However, this does not tell the entire story about the lives of women in Bangladesh. Today, more than ever before women are moving ahead in careers that was not thought possible even 20 years ago. There are now over 8,000 women in the police force and women are flying fighter jets besides going on Peace Missions alongside their male colleagues. Two women successfully climbed the Himalayan peaks and our girls are making a mark in sports and other forms of athletics. Labour force participation has steadily increased and besides the four million in the garment sector, other opportunities have opened up such as the service industry, agricultural sector etc. These women have not allowed patriarchal norms and beliefs to stifle their ambitions to lead productive and independent lives. There are others who, in spite of suffering violence and abuse, have been able to turn their lives around.
The question is why have discrimination and violence against women not gone down in spite of two powerful women being head of government for the last 25 years? How come the mass population has no problem accepting the leadership of women in public offices, yet, are so reluctant to share power or to accept equal relationship with their female counterparts, be it spouse, colleague or friend? The answer lies in the fact that essentially the mindset and attitude of society has not changed. The sad truth is women continue to be perceived as weak, dependent and unreliable. They are still shackled to customs, traditions and norms that dictate what women can or cannot do. Although educated middle class women have attained a measure of economic and social empowerment, yet many succumb to tradition and custom when choosing a career or life partner.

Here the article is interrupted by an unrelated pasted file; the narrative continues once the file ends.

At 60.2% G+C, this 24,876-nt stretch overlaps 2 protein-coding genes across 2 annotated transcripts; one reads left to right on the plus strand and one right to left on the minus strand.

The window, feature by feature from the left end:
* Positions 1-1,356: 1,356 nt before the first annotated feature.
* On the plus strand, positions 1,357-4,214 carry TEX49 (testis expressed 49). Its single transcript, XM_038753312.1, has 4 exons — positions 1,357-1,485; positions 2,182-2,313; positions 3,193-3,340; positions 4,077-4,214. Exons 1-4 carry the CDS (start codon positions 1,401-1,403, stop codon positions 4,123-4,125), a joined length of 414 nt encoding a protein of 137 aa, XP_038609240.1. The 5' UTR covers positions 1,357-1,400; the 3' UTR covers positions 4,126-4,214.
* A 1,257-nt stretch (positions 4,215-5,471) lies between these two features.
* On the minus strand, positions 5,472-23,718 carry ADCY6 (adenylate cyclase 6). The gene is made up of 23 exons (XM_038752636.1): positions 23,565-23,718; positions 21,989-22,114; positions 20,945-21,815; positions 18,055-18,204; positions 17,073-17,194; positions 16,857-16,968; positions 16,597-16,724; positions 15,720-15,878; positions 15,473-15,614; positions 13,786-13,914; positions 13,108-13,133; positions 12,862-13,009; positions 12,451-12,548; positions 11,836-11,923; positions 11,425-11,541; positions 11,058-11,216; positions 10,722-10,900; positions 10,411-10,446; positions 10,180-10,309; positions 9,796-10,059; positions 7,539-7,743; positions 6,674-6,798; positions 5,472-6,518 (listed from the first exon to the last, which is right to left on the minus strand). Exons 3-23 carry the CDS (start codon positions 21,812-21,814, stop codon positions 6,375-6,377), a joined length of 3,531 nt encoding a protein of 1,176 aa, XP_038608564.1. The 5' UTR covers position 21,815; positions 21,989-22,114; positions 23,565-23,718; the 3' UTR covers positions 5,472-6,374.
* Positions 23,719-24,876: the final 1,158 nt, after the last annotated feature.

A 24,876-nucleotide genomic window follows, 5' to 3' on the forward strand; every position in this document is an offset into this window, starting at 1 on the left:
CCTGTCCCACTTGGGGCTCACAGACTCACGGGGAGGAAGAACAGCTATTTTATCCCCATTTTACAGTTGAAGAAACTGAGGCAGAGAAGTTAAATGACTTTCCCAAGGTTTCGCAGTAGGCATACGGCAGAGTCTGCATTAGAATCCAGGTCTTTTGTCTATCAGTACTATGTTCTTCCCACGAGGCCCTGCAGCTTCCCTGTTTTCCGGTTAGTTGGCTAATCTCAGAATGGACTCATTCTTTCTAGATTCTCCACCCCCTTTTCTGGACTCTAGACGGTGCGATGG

For women to be truly empowered and achieve equality in private and public life, certain conditions have to be met simultaneously. Most important is of course political commitment. Given the policies and laws enacted during the present regime one can say that there is indeed political commitment at the top level. However, the institutions responsible to push the agenda of equality forward do not function with accountability, transparency and sincerity. Law enforcers succumb to pressure from powerful people and allow perpetrators to go free. The rape and murder of Tonu, a college student in Comilla is one such example. Women continue to face obstacles when seeking justice. From local shalish to all the way up, the system is mired in corruption and not women friendly causing humiliation and misery to women and their families when they go to exercise their fundamental right of seeking justice.